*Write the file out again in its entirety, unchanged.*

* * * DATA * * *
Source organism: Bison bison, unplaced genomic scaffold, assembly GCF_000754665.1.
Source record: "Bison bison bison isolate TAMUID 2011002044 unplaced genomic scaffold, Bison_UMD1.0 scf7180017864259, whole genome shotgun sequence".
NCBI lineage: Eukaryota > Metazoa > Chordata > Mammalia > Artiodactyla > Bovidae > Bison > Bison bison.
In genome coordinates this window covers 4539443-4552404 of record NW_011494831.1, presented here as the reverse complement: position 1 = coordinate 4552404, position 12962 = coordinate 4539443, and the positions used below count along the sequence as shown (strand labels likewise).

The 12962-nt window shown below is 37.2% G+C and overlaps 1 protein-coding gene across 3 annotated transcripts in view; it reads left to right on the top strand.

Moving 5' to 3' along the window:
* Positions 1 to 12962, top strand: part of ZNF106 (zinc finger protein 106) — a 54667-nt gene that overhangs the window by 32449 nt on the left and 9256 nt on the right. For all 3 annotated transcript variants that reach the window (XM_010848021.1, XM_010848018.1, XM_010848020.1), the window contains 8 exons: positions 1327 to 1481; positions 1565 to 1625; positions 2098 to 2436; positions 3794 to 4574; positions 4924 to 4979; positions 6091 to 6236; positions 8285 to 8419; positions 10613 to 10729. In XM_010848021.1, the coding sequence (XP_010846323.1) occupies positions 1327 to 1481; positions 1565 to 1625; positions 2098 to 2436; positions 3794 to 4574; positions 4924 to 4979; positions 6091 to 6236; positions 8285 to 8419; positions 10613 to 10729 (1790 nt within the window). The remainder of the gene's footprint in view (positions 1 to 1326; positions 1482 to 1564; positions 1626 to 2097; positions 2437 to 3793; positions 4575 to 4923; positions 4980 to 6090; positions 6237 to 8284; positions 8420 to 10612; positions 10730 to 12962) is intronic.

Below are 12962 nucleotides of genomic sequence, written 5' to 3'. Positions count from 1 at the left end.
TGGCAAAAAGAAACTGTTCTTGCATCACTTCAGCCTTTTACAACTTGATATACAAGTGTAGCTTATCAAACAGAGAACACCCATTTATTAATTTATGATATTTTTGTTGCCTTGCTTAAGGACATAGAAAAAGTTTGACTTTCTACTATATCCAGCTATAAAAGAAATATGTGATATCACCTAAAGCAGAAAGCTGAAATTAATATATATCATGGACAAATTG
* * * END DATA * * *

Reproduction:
Source organism: Bison bison, unplaced genomic scaffold, assembly GCF_000754665.1.
Source record: "Bison bison bison isolate TAMUID 2011002044 unplaced genomic scaffold, Bison_UMD1.0 scf7180017864259, whole genome shotgun sequence".
NCBI lineage: Eukaryota > Metazoa > Chordata > Mammalia > Artiodactyla > Bovidae > Bison > Bison bison.
In genome coordinates this window covers 4539443-4552404 of record NW_011494831.1, presented here as the reverse complement: position 1 = coordinate 4552404, position 12962 = coordinate 4539443, and the positions used below count along the sequence as shown (strand labels likewise).

The 12962-nt window shown below is 37.2% G+C and overlaps 1 protein-coding gene across 3 annotated transcripts in view; it reads left to right on the top strand.

Moving 5' to 3' along the window:
* Positions 1 to 12962, top strand: part of ZNF106 (zinc finger protein 106) — a 54667-nt gene that overhangs the window by 32449 nt on the left and 9256 nt on the right. For all 3 annotated transcript variants that reach the window (XM_010848021.1, XM_010848018.1, XM_010848020.1), the window contains 8 exons: positions 1327 to 1481; positions 1565 to 1625; positions 2098 to 2436; positions 3794 to 4574; positions 4924 to 4979; positions 6091 to 6236; positions 8285 to 8419; positions 10613 to 10729. In XM_010848021.1, the coding sequence (XP_010846323.1) occupies positions 1327 to 1481; positions 1565 to 1625; positions 2098 to 2436; positions 3794 to 4574; positions 4924 to 4979; positions 6091 to 6236; positions 8285 to 8419; positions 10613 to 10729 (1790 nt within the window). The remainder of the gene's footprint in view (positions 1 to 1326; positions 1482 to 1564; positions 1626 to 2097; positions 2437 to 3793; positions 4575 to 4923; positions 4980 to 6090; positions 6237 to 8284; positions 8420 to 10612; positions 10730 to 12962) is intronic.

Below are 12962 nucleotides of genomic sequence, written 5' to 3'. Positions count from 1 at the left end.
TGGCAAAAAGAAACTGTTCTTGCATCACTTCAGCCTTTTACAACTTGATATACAAGTGTAGCTTATCAAACAGAGAACACCCATTTATTAATTTATGATATTTTTGTTGCCTTGCTTAAGGACATAGAAAAAGTTTGACTTTCTACTATATCCAGCTATAAAAGAAATATGTGATATCACCTAAAGCAGAAAGCTGAAATTAATATATATCATGGACAAATTG